Delirium illustration (c) Karawynn Long

The Voice of Her Eyes
Karawynn Long

The texture of the carpet caught her first. Lucy was down on her hands and knees, feeling under the bookshelves for a doll's shoe that one of the kids had lost. As she ran her hand lightly over the carpet, the individual bumps and nubs grew distinct under her fingertips, like a message in Braille that she could almost comprehend.
       She pulled out a battered crayon and a scrap of dirty paper, but no plastic shoe. Lucy bent down farther, tilting her head sideways to peer under the bottom shelf of the bookcase, on the chance she'd missed something.
       And she saw colors. The drab old carpet was full of them. Curling loops of turquoise, gold, mauve, orange, lavender, and rose. Sky blue, maroon, green, teal, lemon yellow. Dozens and dozens of colors, many that she had no names for — a shade between the rose and the maroon, with just a hint of lavender ...
       "Lucy —"
       She pushed deeper into the colors, or they grew larger around her, until they filled her vision entirely. Her eyes searched for a pattern in their placement, repetitions too vast to be obvious. The colors were compelling, fascinating, promising safety and escape ...
       She blinked once, pulled her eyes into focus, and looked up. A woman stood above her, tall and angry. The awful pressure flooded in upon her then, a roaring inside her ears and something invisible pushing against her head. Or not quite invisible. Silvery-dark shapes grew and shrank like moire lines in the corners of her eyes.
       Squeezing them shut, Lucy did something which felt like thrusting back against the pressure, until it receded. When she opened her eyes again it was only Margaret standing over her, with the half-worried, half-exasperated expression that she often wore when speaking to Lucy. "What are you doing down there?"
       Lucy sat up and shrugged. "Looking for one of the doll shoes." She had only been working at the day care for two weeks, but already she had learned that it was impossible to explain to Margaret about things like colors in the carpet.
       Margaret still looked unsatisfied, but Lucy could see her decide that it wasn't worth pursuing. "You remember we have a new student this morning, a girl named Katie," Margaret said. "I asked her mother to bring her early so we'd have a chance to talk and show her around the room before the other kids arrive." Margaret looked at her watch. "They should be here any minute. Actually, they should have been here ten minutes ago."
       Lucy stood up, bracing one hand on the bookshelves. A new girl. Some of the kids would probably try to pick on her. Matthew, in particular. "Did you tell her to wear paint clothes?"
       Margaret frowned. "Oh, dammit, no. I forgot. Well, she can wear something from the box." The tin bell on the front door jangled as it was opened. "That's probably them," Margaret said, hurrying out of the room.
       Lucy glanced down. From this height, all the bright varied colors of the carpet blended together into the muted, nondescript shade of brownish-gray she was accustomed to. She resisted the urge to get down again and make sure that the colors were still there.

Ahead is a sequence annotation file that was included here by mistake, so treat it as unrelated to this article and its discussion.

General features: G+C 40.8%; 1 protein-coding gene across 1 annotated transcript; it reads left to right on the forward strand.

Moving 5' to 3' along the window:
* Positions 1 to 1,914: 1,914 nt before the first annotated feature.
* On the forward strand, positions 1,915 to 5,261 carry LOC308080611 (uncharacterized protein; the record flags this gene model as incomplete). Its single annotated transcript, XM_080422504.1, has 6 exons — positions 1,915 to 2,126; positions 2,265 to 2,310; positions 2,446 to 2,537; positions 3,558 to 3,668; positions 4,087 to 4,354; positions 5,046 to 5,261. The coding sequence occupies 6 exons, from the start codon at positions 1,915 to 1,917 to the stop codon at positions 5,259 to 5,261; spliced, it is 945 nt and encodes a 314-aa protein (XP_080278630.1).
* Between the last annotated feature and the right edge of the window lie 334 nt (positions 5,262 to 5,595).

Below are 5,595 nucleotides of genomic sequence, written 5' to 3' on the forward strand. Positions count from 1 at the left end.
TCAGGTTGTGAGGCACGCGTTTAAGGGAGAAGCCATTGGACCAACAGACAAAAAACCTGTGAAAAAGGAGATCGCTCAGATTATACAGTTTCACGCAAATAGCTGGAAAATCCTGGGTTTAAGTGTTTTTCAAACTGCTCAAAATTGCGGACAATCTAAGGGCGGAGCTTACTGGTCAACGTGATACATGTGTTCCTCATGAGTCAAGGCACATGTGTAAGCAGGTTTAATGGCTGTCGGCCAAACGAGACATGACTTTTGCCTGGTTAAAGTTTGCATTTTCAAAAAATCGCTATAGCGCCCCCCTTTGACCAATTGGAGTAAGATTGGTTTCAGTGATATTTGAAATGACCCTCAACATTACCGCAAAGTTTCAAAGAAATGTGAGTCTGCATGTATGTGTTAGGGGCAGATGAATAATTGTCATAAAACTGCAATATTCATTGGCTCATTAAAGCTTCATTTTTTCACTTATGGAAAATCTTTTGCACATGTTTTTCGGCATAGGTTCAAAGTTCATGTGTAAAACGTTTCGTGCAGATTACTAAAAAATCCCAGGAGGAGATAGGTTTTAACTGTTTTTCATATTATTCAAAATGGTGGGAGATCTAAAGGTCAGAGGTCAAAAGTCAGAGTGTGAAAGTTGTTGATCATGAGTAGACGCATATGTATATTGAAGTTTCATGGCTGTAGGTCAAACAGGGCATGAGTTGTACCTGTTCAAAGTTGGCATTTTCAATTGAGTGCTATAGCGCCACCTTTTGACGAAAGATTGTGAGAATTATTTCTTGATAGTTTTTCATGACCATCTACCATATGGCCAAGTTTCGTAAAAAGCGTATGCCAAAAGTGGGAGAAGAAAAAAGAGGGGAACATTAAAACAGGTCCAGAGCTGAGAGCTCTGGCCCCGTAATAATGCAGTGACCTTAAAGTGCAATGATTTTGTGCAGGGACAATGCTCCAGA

Margaret returned, followed by an elegant woman in a business suit who was holding the hand of a brown-haired little girl in a white blouse and red corduroy jumper.
       "Hello," the woman said to Lucy, without waiting for Margaret to introduce them. "You must be ... Ms. Turnbridge? I'm Ellen Bartholomew, and this is my daughter Katie." Ellen's tone was faultlessly polite, but she hesitated, glancing at Lucy's paint-daubed jeans and t-shirt.
       Lucy ignored the mother and squatted down in front of the child. The girl was thin to the point of fragility, large brown eyes eloquent in the small face. "Hi," Lucy said solemnly. "I'm Lucy. What's your name?"
       "Kate." Her voice was so soft it would have been easy to mistake, but Lucy was paying careful attention.
       "Kate," she repeated, and was pleased to see a spark of interest in the girl's eyes.
       Ellen broke in then, with a tug on Kate's hand that made her take a step back from Lucy. "Katie, you remember what I told you in the car. You do exactly what Ms. Valdez and Ms. Turnbridge tell you. If I hear that you've been any trouble whatsoever, you'll be in a lot more trouble when you get home. Do you understand?" She jerked the girl's hand again to get her attention.
       "Yes ma'am," Kate answered, looking down at the carpet.
       Lucy was torn. She wanted to take Kate's other hand, but she worried that it might make her mother cling harder, or that it would seem threatening or controlling to Kate. What she really wanted was for the mother to leave as soon as possible, so that maybe she could get Kate to relax a little.
       Fortunately Margaret broke in. "Lucy, would you show Katie around the room while I get Mrs. Bartholomew to sign a couple of papers?"
       "Sure," said Lucy. She stood up, decided against offering Kate her hand, and waited. Ellen brushed her hands over the girl's hair, which wasn't messy, and straightened her jumper, which hadn't been crooked. "You be careful with those new clothes, now," she warned the girl. "Don't get them dirty." Lucy winced internally but kept her face impassive. Ellen followed Margaret out of the room, leaving Lucy and Kate alone. Lucy smiled at Kate for the first time, then, and tried not to be disappointed when she only stared back.